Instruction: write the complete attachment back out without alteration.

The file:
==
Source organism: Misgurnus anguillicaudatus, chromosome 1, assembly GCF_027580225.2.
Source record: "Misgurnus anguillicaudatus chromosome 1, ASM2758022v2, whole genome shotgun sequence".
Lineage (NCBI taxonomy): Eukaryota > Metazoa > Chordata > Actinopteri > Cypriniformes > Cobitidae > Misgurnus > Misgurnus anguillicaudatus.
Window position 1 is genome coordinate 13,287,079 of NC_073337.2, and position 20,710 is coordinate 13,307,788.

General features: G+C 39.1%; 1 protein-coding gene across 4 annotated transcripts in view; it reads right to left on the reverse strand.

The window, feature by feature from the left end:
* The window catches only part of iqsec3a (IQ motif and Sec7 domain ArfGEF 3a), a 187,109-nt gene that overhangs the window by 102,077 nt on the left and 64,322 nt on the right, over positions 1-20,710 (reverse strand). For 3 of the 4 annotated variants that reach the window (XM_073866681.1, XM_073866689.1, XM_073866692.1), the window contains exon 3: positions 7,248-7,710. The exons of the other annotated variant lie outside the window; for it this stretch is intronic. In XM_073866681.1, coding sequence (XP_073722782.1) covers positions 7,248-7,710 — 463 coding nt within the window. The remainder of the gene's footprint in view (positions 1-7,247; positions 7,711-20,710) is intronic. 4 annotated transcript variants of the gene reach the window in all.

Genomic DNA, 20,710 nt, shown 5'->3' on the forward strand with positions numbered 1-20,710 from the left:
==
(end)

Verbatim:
Source organism: Misgurnus anguillicaudatus, chromosome 1, assembly GCF_027580225.2.
Source record: "Misgurnus anguillicaudatus chromosome 1, ASM2758022v2, whole genome shotgun sequence".
Lineage (NCBI taxonomy): Eukaryota > Metazoa > Chordata > Actinopteri > Cypriniformes > Cobitidae > Misgurnus > Misgurnus anguillicaudatus.
Window position 1 is genome coordinate 13,287,079 of NC_073337.2, and position 20,710 is coordinate 13,307,788.

General features: G+C 39.1%; 1 protein-coding gene across 4 annotated transcripts in view; it reads right to left on the reverse strand.

The window, feature by feature from the left end:
* The window catches only part of iqsec3a (IQ motif and Sec7 domain ArfGEF 3a), a 187,109-nt gene that overhangs the window by 102,077 nt on the left and 64,322 nt on the right, over positions 1-20,710 (reverse strand). For 3 of the 4 annotated variants that reach the window (XM_073866681.1, XM_073866689.1, XM_073866692.1), the window contains exon 3: positions 7,248-7,710. The exons of the other annotated variant lie outside the window; for it this stretch is intronic. In XM_073866681.1, coding sequence (XP_073722782.1) covers positions 7,248-7,710 — 463 coding nt within the window. The remainder of the gene's footprint in view (positions 1-7,247; positions 7,711-20,710) is intronic. 4 annotated transcript variants of the gene reach the window in all.

Genomic DNA, 20,710 nt, shown 5'->3' on the forward strand with positions numbered 1-20,710 from the left: